Diners come here for the sea urchin with marinated shrimp and caviar, crab legs steamed on a salt bed and wagyu beef (with, perhaps controversially, wasabi hand-grated on a piece of shark's fin) both cooked before you on a teppanyaki counter. The chefs are knowledgeable and enthusiastic. The price is punchy, but the ingredients, preparation and service are all faultless. And the restaurant has just started a lunch service on Fridays which comprises a six-course menu at half the price.

Away from this celeb enclave, at the top of the Marina Bay Sands hotel, which looks as though a cruise liner has been shipwrecked on top of three skyscrapers, is Justin Quek's restaurant, Sky on 57.

A Singaporean of Teochew descent, Quek is proud to be the only local chef to helm a restaurant at Marina Bay Sands. His impressive menu includes foie gras braised in soy sauce in the same style as Teochew braised duck and xiao long bao filled with foie gras and truffle consomme. The tasting menu ends with beef noodles - a classic late-night, post-drinking snack at the hawker centres. Quek's version comes with wagyu beef and the alcohol included - a spritz of Johnnie Walker Blue Label added to the broth before you.

On the other side of the bay at Jaan, two things are important: the 70th-floor view and the food. The room is deliberately low key, and the tables are lit by spotlights, so in between staring at the skyline, you can concentrate on the food. Chef Andre Chiang has moved on to open his own restaurant, but the cooking here is still excellent and delivered with all the flourishes associated with French fine dining. Standouts include a 55-degree smoked egg - which is cracked and poured into a dish in front of you, a nod to how eggs are served in the coffee shops - and an incredible two-day confit beef short ribs.


The Blue Ginger
97 Tanjong Pagar Road
Tel: 6222 3928

Swissotel Singapore
2 Stamford Road
Tel: 9199 9008

Jiang-Nan Chun
Four Seasons Hotel
190 Orchard Boulevard
Tel: 6831 7220

Sky on 57
Marina Bay Sands
Sands Skypark Tower One
Tel: 6688 8857

Waku Ghin
The Shoppes at Marina Bay Sands
Tel: 6688 8507


Best 10 eats for S$10 (HK$61) or less

Killiney Kopitiam, the original kaya toast joint, is still going strong. Served with two soft-boiled eggs and a cup of kopi (coffee with condensed milk).
20 branches - original location: 67 Killiney Road; tel: 6734 9648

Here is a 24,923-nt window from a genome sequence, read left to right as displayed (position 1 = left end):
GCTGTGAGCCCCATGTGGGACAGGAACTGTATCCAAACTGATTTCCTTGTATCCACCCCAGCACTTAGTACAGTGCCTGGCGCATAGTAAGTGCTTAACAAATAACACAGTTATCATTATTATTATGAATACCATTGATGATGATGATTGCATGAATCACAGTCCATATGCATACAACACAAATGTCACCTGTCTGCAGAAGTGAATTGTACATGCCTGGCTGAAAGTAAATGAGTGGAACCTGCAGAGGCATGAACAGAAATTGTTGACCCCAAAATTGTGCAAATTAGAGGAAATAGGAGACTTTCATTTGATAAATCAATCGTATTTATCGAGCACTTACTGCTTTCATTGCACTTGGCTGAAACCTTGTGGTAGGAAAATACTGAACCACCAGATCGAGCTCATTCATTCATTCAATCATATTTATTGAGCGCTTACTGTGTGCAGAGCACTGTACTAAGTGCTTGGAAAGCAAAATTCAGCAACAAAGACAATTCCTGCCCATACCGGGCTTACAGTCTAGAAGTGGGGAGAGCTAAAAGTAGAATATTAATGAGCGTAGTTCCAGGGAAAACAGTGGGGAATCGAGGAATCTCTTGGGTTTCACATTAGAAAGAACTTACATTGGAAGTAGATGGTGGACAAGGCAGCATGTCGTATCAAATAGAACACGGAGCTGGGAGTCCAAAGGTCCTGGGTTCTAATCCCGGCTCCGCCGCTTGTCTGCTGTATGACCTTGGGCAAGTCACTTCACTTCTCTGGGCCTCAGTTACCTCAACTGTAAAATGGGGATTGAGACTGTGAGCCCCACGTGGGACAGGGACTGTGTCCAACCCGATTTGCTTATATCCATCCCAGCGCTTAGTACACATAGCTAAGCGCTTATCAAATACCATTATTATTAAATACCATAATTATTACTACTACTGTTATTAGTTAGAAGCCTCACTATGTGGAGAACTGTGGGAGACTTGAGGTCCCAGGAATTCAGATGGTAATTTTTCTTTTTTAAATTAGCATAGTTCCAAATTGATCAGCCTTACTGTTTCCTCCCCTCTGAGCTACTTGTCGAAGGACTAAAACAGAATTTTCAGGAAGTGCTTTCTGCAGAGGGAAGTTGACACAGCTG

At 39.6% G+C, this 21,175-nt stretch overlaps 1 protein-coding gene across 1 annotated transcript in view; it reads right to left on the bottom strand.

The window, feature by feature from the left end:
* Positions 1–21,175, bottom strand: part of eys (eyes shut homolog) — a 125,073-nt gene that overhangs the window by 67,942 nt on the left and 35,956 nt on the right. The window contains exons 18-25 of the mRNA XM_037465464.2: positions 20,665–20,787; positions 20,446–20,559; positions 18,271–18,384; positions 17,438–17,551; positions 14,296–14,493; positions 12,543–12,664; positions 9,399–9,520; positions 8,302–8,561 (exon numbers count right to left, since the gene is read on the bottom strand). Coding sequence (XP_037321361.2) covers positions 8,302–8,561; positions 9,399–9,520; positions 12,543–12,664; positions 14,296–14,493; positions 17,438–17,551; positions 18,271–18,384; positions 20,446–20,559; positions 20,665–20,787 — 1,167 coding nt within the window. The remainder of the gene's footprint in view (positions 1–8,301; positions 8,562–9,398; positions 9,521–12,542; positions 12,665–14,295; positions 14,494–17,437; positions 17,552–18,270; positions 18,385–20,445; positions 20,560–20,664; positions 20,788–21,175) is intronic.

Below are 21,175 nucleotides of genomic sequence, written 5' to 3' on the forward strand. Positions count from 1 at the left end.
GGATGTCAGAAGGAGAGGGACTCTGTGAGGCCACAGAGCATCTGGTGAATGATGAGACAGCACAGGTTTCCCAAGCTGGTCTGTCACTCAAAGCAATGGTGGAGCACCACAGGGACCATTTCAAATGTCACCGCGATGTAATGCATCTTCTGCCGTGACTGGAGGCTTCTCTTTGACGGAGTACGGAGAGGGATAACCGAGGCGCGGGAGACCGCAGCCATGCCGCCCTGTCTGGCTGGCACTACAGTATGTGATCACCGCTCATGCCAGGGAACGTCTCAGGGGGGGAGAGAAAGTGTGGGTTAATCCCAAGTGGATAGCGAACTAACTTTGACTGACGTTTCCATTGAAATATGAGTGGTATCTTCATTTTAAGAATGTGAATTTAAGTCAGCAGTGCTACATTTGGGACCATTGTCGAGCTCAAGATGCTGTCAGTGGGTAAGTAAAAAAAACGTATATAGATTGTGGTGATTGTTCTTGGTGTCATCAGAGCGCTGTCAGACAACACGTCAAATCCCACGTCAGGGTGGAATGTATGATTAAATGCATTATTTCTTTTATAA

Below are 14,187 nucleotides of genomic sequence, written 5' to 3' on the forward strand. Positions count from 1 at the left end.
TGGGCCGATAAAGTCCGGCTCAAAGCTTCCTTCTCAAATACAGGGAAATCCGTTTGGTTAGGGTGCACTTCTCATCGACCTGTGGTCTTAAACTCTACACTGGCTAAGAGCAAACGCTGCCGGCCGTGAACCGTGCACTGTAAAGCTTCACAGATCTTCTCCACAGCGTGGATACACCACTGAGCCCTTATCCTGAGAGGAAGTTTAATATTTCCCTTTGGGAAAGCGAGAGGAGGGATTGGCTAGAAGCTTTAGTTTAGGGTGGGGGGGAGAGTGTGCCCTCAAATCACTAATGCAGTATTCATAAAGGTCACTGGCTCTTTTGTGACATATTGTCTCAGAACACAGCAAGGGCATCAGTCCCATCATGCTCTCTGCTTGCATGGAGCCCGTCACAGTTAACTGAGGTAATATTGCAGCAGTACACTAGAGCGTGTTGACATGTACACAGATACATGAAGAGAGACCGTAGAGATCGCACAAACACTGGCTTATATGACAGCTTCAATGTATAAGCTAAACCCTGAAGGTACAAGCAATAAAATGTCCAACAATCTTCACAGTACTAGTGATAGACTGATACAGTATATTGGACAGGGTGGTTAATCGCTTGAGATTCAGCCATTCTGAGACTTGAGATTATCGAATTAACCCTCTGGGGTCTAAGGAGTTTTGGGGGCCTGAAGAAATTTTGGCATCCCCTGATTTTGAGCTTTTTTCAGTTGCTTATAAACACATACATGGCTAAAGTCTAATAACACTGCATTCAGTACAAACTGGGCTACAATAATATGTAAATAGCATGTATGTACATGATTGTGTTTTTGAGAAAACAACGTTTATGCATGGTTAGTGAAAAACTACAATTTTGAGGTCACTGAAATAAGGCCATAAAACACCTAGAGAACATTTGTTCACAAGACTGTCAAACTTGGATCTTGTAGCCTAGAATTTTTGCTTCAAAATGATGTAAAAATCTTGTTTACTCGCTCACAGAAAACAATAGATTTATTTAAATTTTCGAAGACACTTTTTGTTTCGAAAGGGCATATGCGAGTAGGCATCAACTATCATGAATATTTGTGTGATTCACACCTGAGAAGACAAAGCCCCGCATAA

For pan-fried foie gras at S$7 a serving, head for Saveur. It started out as a hawker stall but now is a full-service, if modest, restaurant.
5 Purvis Street; tel: 6333 3121

Hainanese chicken rice is best prepared at Tian Tian. The chicken is wonderfully soft, the rice well coated in chicken stock and the chilli sauce has lime juice not vinegar.
Stall 10, Maxwell Food Centre, 2 Murray Street

Locals will tell you that Sin Huat Seafood has been over-popularised by Anthony Bourdain, so go to Hua Yu Wee Seafood for chilli crab (above). Its chilli sauce is not too sweet or spicy. 462 Upper East Coast Road; tel: 6442 9313

Laksa (below) has many stalls vying for the top spot, but a favourite is 328 Katong Laksa. Its coconut milk with chilli, galangal and minced shrimp is a winner.
216 East Coast Road; tel: 9732 8163

Hill Street Tai Hwa is the best place in town for bak chor mee - al dente noodles, minced pork in a chilli vinegar sauce.
466 Crawford Lane; tel: 6292 7477

No 18 Zion Road Fried Kway Teow specialises in char kway teow - flat noodles fried in lard and black sauce with bean sprouts, egg and cockles. Zion Road Riverside Food Centre

Nam Sing makes traditional hokkien mee - fried egg noodles in prawn and shrimp stock - wok-fried before the addition of the stock.
Old Airport Road Food Centre, 51 Old Airport Road; tel: 6440 5340

Skewers of chicken are marinated in lemon grass, grilled and then dipped in roasted peanut sauce at Rosaraihanna Soto & Satay.
Golden Mile Food Centre, 505 Beach Road

Rumours abound that the Sultan of Brunei sends a private jet to pick up nasi lemak at Selera Rasa Nasi Lemak. Whether that's true or not, the dish of coconut rice, egg, fried chicken and sambal paste is superb.
Adam Road Food Centre

Note: Singapore's IDD prefix is +65